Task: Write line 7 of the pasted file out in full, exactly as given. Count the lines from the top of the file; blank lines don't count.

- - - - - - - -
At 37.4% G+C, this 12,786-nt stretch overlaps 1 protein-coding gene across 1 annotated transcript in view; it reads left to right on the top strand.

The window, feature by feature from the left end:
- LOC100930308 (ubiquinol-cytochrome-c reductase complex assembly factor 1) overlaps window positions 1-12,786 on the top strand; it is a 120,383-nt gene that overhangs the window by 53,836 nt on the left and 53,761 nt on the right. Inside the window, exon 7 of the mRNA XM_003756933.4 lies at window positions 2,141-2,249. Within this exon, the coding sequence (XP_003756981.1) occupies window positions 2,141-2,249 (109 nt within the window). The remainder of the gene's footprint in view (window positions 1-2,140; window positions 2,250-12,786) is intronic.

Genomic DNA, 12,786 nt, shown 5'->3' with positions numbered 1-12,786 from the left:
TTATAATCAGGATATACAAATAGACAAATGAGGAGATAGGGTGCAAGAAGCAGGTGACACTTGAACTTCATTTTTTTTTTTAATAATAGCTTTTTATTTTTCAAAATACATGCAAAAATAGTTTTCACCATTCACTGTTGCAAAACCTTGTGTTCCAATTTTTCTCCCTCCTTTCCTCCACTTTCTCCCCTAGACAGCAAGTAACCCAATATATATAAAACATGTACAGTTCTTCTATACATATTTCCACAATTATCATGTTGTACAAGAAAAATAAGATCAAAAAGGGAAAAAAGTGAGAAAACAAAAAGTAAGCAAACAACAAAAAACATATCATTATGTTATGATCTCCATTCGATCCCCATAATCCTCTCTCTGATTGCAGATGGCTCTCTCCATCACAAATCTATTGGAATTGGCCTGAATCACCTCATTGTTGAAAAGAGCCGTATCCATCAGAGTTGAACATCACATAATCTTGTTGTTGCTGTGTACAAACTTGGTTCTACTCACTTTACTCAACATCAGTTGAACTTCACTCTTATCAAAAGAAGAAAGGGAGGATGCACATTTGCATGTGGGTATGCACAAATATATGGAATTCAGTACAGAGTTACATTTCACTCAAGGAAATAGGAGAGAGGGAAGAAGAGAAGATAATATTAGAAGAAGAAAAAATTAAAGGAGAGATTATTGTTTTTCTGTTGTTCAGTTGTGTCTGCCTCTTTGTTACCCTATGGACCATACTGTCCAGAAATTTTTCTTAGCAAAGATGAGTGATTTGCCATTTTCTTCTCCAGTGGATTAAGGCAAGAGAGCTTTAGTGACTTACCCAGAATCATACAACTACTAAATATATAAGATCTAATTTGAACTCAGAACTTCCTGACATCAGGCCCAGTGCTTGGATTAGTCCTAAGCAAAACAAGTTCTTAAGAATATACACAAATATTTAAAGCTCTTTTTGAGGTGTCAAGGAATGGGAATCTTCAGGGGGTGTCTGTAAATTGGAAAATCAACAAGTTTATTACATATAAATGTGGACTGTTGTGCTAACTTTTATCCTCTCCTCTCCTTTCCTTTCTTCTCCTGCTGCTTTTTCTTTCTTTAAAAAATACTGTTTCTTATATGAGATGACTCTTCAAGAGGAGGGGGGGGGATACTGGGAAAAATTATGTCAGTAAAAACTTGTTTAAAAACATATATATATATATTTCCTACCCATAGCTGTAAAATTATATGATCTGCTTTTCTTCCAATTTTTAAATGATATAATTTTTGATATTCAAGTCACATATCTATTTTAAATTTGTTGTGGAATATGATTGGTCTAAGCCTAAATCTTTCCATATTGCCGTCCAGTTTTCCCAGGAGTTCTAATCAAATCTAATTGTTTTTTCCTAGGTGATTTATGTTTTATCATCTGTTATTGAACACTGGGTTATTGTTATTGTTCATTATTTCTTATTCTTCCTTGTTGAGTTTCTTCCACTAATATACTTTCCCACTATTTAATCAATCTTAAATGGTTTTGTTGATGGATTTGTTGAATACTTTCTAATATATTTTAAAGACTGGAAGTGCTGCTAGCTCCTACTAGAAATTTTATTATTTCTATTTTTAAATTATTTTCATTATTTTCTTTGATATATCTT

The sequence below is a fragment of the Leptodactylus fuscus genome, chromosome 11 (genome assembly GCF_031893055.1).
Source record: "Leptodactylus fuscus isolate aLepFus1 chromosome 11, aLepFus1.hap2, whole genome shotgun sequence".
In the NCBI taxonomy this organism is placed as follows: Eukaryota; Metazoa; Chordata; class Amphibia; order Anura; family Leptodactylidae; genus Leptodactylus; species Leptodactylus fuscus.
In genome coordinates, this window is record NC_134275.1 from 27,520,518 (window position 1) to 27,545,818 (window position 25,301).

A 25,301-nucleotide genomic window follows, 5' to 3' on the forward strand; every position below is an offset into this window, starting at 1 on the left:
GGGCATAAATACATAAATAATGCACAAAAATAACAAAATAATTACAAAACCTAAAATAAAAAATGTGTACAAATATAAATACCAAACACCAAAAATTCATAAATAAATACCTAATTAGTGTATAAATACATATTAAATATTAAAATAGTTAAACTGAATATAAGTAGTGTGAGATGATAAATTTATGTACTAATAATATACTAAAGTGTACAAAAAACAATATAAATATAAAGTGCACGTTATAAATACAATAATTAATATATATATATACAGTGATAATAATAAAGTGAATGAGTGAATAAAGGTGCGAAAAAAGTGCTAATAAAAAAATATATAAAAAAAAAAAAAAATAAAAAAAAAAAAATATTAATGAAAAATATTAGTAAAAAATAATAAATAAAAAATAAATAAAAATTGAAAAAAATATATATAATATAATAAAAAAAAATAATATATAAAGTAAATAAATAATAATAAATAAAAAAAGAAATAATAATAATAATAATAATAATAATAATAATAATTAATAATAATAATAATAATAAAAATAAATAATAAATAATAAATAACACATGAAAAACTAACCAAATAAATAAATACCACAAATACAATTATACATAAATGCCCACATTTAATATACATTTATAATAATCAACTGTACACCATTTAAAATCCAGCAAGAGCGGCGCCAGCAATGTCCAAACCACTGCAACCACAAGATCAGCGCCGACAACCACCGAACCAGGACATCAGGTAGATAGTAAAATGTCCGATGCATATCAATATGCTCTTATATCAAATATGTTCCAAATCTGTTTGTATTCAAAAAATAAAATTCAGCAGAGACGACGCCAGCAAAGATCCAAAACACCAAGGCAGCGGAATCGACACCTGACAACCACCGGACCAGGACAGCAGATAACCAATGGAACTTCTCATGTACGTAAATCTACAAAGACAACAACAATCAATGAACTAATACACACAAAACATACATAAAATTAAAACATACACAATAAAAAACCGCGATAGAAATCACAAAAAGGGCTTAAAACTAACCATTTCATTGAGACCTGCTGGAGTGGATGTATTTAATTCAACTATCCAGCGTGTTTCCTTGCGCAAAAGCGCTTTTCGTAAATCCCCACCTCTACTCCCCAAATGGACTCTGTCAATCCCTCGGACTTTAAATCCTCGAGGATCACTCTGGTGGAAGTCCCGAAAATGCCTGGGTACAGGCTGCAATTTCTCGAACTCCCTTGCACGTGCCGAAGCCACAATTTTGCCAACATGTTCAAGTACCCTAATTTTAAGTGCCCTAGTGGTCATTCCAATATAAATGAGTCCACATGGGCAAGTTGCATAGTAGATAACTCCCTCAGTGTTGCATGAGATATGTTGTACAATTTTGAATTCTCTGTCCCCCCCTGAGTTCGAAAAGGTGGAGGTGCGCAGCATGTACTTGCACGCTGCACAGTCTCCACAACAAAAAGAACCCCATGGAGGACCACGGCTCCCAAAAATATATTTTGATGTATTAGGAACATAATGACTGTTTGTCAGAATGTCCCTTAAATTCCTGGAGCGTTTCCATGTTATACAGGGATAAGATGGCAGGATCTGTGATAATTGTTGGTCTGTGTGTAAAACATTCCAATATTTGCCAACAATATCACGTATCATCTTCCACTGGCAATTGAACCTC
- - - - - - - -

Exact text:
Source record: "Leptodactylus fuscus isolate aLepFus1 chromosome 11, aLepFus1.hap2, whole genome shotgun sequence".